By Michael E. Miller
By Ryan Yousefi
By Kyle Munzenrieder
By Sabrina Rodriguez
By Michael E. Miller
By Carlos Suarez De Jesus
By Luther Campbell
By Kyle Munzenrieder
"I love the locals, the industry people. I hate the fuckin' people who are rich and obnoxious. That doesn't work on me," avers Levine.
Sometimes ego clashes and money disagreements lead to the trio's parting ways with a club, as they did with Nikki Beach in January. They used to promote a night at Pearl, a restaurant/lounge within the Nikki Beach complex, but moved it to Prive. Levine being Levine, he twisted the knife by producing e-vites that read "Upgrade your Saturday to Prive" and then hired a plane with a banner to fly loops from First Street to Fifteenth Street. "It's such a short distance, the plane was constantly buzzing [Nikki Beach]," he laughs. "It pissed them off. But, hey, we get along with those guys. It was just stupid shit. Everyone takes it too seriously." In fact, the team hosted another event at Nikki Beach during the Winter Music Conference this year, although they were hired by an outside vendor.
Empire Events has an office, a two-room affair on the second floor of a building overlooking Washington Avenue. The doorways are decorated with mezuzahs. There are a few computers and a handful of young girls doing data entry or making calls to people they want to show up for events. Checks come in and go out from here, as do a dozen or so flyer pushers who work the streets and the girls who walk around the clubs with clipboards, taking down the contact data of desirables. This will later be entered into the database that powers the whole enterprise. Text messages are composed and then blasted to thousands of people a week, along the lines of: "Hey, come hang out tonight."
For all of this, Empire gets a cut of a club's nightly revenues, a figure that varies from club to club and that sometimes takes the form of a percentage and sometimes takes the form of a consulting fee. In the case of a percentage, an Empire employee will check the sales periodically on the house computer system. It's mad money the clubs are pulling in during the height of season. A big place such as Mansion can do $60,000 to $75,000 on a weekend night, and sometimes as much as $100,000. "At Mansion [the strategy is] just bang 'em out," Levine says. "Call everyone and let the doorman sort 'em out."
Although the crowd is more exclusive at the Opium Garden/Prive complex, similar money is being made. For smaller venues, such as B.E.D. and the Forge, $20,000 to $30,000 in liquor sales a night is good. "Right now it's a walk in the park," Levine says. "Everyone in the industry gets a big head. But if you can make it through August, then you know what you're doing. In the summer, we weed out the clubs and negotiate better deals."
By no means is their vision limited to local club promotion. The partners are now throwing a regular Monday-night Secret Society party at Sushi Roku at Caesar's Palace in Las Vegas and are trying to work a deal for a club night in New York this summer. They've found that a lot of their contacts are active in the party circuit in several places.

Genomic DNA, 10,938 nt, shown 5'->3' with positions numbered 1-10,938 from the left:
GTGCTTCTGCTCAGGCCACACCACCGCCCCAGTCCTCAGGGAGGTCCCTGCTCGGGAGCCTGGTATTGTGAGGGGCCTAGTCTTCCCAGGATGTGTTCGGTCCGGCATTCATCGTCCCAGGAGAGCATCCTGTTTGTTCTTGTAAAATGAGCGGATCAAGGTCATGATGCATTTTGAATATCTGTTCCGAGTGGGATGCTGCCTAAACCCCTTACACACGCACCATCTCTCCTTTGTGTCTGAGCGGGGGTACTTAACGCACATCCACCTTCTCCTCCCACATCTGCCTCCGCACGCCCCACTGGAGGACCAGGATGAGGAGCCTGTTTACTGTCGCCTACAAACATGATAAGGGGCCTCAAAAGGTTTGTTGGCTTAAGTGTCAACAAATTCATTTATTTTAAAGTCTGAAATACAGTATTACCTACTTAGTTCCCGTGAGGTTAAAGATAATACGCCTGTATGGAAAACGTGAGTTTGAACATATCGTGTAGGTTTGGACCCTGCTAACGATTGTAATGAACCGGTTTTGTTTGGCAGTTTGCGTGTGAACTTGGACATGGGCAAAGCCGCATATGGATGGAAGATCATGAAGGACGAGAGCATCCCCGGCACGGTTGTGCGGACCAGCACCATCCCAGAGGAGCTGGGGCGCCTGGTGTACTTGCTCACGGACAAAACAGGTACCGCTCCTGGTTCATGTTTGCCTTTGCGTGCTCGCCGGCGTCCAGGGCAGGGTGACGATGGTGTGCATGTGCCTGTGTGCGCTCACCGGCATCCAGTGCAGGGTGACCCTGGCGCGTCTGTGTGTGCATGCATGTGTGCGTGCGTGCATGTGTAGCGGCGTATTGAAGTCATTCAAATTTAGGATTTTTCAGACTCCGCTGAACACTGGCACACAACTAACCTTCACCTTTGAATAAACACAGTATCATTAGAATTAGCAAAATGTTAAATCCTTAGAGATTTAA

Levine and Sasson are especially interested in using their growing database of mass affluents to market other things, such as real estate. "We dabble with anything, trying to market it," Levine says. "I own a limo company that's doing really well. I started arranging limos for celebrities and then someone said, öHey, you ought to get money for that.' We have two cars, but we get twenty percent for referring jobs to other companies. We had nine jobs on the Beach last night alone. I also charter boats, planes, whatever for celebrities."
The Forge on 41st Street is ancient by Beach standards, comprising a dimly lit warren of rooms and featuring tons of stained glass, dark woods, and chandeliers and a fair number of slightly creepy older men on the make. In the Jimmy'z part of the complex, Empire Events brings in the hipper set.
Sasson laughs as he gives the rock-star tour of the Forge's inner workings to a bunch of paunchy, balding men in sport coats and no ties. These are the money guys behind a real-estate venture Empire Events will be promoting. Hot girls in cheerleader outfits and white vinyl go-go boots circulate through the dining rooms and the bar areas as the club slowly fills to capacity. SMK Cape Horn Development Group is selling office condos at an eleven-story tower off Lincoln Road and chose Empire Events to help host parties for prospective clients. Sam Konig, a principal, was impressed by the trio's marketing system and by a more ineffable social quality. "I just liked them," he says. "I felt comfortable with Perry."
Sasson's yellow ball cap, fitted backward, floats under the chandelier as he works the crowd. Occasionally he steps over chairs indifferently as he shakes the hands of the people whose names he never remembers. "The average question is: öDo you have drink tickets?'" he says. He's like a hamster, continuously circling through the crowd, eyes always scanning. Way more high-fives are thrown than necessary, backs patted. "Not many people can do what I do," he says. "I have to play the glue. I don't know where Justin is right now. He says, 'Oh, I go to school,' but that's bullshit. I was up as early, for prayer."